As the years go on, continuing to stay within the realm of landscape painters will be challenging. I have not decided if the study of art is reason enough to make an accommodation to our beliefs, as there is room for an accommodation for educational purposes.
Breaking from the Charlotte Mason method, I do have one lesson a week on art technique, using to/2o8EJ9Z” target=”_blank” rel=”nofollow noopener noreferrer”>Artistic Pursuits, Book 1. Aamina is, mashaAllah, a very creative person and I wanted to get more tools in her hands from an early age, but with some sort of direction in how to use them. So far she’s loved these lessons and she’s gained a lot of experience with different art mediums.
Geography has been quite straightforward this year. We do it two times a week – once using C.C. Long’s to/2Mw3aNg” target=”_blank” rel=”nofollow noopener noreferrer”>Home Geography for Primary Grades, and once using to/2PDrtXl” target=”_blank” rel=”nofollow noopener noreferrer”>Minn of the Mississippi. If I were to do things over again, I’d get the maps and possibly the curriculum from Beautiful Feet Books to go along with it, or just wait on the Holling book for a later year. A lot of the Minn book went over her head, but I do think she has a good picture in her mind of how the landscape around the Mississippi River changes from its start in Minnesota (which we visited this year, mashaAllah!) to its end in Louisiana.
I have to admit I’ve felt a little bit lost in trying to do natural history according to Charlotte Mason’s teachings, but I’ve tried to keep a couple nature lore books, and a special studies rotation each term. It’s also worth mentioning that I have substituted Building Foundations of Scientific Understanding for one of the natural history time slots in our week. Here’s what we’ve used, and the breakdown:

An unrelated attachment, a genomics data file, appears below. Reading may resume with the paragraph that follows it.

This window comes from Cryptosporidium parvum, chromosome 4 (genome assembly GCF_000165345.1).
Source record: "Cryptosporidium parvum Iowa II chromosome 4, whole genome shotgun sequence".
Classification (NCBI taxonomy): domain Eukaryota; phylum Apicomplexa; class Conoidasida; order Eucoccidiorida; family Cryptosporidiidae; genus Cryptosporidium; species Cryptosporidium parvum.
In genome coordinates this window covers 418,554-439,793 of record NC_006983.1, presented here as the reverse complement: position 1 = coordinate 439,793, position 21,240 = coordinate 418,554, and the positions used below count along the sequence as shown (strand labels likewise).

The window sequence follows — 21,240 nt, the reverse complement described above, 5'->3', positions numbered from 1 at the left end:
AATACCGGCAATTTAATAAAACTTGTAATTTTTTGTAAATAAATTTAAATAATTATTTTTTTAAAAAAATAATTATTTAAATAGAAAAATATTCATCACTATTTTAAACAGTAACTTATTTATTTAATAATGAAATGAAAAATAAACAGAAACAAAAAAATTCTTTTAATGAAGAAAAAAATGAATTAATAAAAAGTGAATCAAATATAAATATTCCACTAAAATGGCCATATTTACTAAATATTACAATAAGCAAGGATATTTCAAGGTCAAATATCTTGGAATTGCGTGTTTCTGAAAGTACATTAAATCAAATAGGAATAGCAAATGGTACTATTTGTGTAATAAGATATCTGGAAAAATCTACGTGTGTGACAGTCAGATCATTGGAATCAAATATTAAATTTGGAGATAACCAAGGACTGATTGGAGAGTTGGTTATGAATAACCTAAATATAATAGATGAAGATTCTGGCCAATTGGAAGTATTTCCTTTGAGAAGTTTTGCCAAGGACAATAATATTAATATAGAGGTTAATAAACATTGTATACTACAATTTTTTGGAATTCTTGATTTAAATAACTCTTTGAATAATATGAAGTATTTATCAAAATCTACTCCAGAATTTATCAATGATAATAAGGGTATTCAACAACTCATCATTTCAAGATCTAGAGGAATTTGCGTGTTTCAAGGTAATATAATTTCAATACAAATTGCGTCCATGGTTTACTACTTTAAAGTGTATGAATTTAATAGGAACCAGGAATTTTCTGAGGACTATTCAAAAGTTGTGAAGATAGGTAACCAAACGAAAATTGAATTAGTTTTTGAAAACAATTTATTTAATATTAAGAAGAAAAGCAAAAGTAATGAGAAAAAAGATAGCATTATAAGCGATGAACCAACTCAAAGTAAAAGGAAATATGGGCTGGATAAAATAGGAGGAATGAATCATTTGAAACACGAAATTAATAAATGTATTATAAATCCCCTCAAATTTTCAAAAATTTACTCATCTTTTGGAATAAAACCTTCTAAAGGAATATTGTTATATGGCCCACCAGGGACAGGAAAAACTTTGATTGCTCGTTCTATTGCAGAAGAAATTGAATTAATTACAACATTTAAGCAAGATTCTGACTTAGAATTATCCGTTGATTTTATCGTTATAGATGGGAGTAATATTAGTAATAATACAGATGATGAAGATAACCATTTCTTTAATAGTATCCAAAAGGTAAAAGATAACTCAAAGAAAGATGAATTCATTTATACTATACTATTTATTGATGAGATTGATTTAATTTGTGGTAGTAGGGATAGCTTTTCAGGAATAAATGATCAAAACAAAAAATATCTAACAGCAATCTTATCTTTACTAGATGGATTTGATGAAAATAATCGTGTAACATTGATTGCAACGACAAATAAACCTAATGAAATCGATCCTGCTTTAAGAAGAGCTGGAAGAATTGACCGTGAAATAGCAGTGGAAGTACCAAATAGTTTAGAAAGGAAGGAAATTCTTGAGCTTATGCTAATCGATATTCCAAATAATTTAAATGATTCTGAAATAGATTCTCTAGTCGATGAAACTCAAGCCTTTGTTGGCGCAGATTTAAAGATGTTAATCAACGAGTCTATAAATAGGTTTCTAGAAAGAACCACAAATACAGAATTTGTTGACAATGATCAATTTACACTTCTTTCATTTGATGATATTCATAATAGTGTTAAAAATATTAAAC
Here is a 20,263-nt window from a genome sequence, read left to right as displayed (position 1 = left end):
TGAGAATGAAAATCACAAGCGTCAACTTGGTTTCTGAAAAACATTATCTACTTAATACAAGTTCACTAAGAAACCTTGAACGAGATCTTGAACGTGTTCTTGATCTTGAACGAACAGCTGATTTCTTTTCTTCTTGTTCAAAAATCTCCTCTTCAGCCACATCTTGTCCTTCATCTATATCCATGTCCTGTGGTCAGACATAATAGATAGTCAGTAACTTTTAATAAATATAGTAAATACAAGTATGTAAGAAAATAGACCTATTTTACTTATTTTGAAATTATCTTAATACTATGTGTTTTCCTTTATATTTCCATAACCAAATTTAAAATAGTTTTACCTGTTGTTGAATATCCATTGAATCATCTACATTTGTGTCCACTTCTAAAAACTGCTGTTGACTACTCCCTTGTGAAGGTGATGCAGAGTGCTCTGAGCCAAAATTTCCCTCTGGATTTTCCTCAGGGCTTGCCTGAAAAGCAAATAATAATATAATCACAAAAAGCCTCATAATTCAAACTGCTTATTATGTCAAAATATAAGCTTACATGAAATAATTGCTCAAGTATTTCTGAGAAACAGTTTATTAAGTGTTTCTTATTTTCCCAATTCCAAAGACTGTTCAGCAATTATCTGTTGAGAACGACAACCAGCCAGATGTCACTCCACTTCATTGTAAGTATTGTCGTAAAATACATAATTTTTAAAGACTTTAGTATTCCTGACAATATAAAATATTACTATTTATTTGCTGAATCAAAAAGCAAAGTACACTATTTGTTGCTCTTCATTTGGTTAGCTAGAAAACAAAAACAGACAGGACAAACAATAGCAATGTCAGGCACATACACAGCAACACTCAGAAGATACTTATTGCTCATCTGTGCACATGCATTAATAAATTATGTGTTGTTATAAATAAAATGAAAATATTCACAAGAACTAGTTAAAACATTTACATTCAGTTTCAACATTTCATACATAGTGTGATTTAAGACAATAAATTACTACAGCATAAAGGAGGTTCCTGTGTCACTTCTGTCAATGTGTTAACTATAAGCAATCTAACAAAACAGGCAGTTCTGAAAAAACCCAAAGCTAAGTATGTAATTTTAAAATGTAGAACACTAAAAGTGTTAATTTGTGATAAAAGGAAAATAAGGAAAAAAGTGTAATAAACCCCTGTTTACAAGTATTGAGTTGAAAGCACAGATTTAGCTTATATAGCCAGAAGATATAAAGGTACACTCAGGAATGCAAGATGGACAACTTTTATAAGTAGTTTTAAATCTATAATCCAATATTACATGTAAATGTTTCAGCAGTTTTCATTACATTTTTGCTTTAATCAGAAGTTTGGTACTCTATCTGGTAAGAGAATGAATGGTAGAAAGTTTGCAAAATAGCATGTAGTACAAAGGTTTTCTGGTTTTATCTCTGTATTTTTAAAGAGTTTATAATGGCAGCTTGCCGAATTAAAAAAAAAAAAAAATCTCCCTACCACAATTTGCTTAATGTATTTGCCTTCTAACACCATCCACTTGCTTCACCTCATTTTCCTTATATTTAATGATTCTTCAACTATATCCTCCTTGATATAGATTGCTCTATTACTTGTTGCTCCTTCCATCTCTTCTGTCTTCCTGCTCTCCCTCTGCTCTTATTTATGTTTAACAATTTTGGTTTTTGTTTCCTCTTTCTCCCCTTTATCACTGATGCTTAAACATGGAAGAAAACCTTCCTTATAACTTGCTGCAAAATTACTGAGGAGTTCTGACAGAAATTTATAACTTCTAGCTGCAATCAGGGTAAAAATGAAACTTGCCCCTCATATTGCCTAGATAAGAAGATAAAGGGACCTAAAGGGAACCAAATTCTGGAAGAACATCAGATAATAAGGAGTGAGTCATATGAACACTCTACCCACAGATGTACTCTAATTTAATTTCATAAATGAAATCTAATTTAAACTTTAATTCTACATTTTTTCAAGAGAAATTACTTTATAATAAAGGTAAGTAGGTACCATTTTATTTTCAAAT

- to/2obkd8C” target=”_blank” rel=”nofollow noopener noreferrer”>Eyes and No Eyes by Arabella Buckley – Great book! Since it is written from England, some portions aren’t entirely useful, especially the one about trees. Use about once a week.
- to/2oaRMI2″ target=”_blank” rel=”nofollow noopener noreferrer”>Christian Liberty Nature Reader 1 – Fantastic book, and the religious mentions are quite doctrine-neutral, except when you get to the end. There are a few sections that are all about Christian doctrine and use animals to illustrate concepts, but 90% of the book is about the animal kingdom, with a comment such as, “And only God could make something so perfect.”
- Nature Writings and Musings by Kathy Heidel – this is actually a book printed by our local park district, written by a naturalist that worked there for many years. She has sections for each month that talk about the typical patterns in that time of year in Minnesota, and other journal entries about interesting things she’s come across while exploring the outdoors. If you live in or near Minnesota, I 100% recommend this book. She is a gem.
- To buy, contact Three Rivers Park District and see what options are available, or stop in one of their locations to see if it is available for purchase off the shelf.
- to/2Lptray” target=”_blank” rel=”nofollow noopener noreferrer”>The Burgess Bird Book for Children – I wish I would have paid the extra to get the book with full color illustrations. I have a bit of a love/hate relationship with this book because I think the storyline crowds out the information given, but Aamina likes it, so we continue.
- to/2oblVqE” target=”_blank” rel=”nofollow noopener noreferrer”>A Kids Herb Book by Lesley Tierra – A good primer to herbs for kids, especially if you’re going to make the recipes. Next year I plan to use the to/2MQvOry” target=”_blank” rel=”nofollow noopener noreferrer”>Herb Fairies books for our special studies rotation in the summer. We’ve read a few chapters so far and enjoy them quite a bit, along with the activities that go with them.
We started with the Charlotte Mason style reading lessons, but I found these weren’t as effective as I was hoping they would be. We took a break from that and used to/2o9uHFr” target=”_blank” rel=”nofollow noopener noreferrer”>Phonics Pathways after it being suggested by a couple friends. It seemed to do the trick in having step-by-step lessons with lots of practice (so much we actually skipped some of the practice in the lessons).
Now that Aamina has a stronger footing with reading, we use the to/2MMKQP4″ target=”_blank” rel=”nofollow noopener noreferrer”>Treadwell Readers for reading practice. She loves these books and always wants to read more.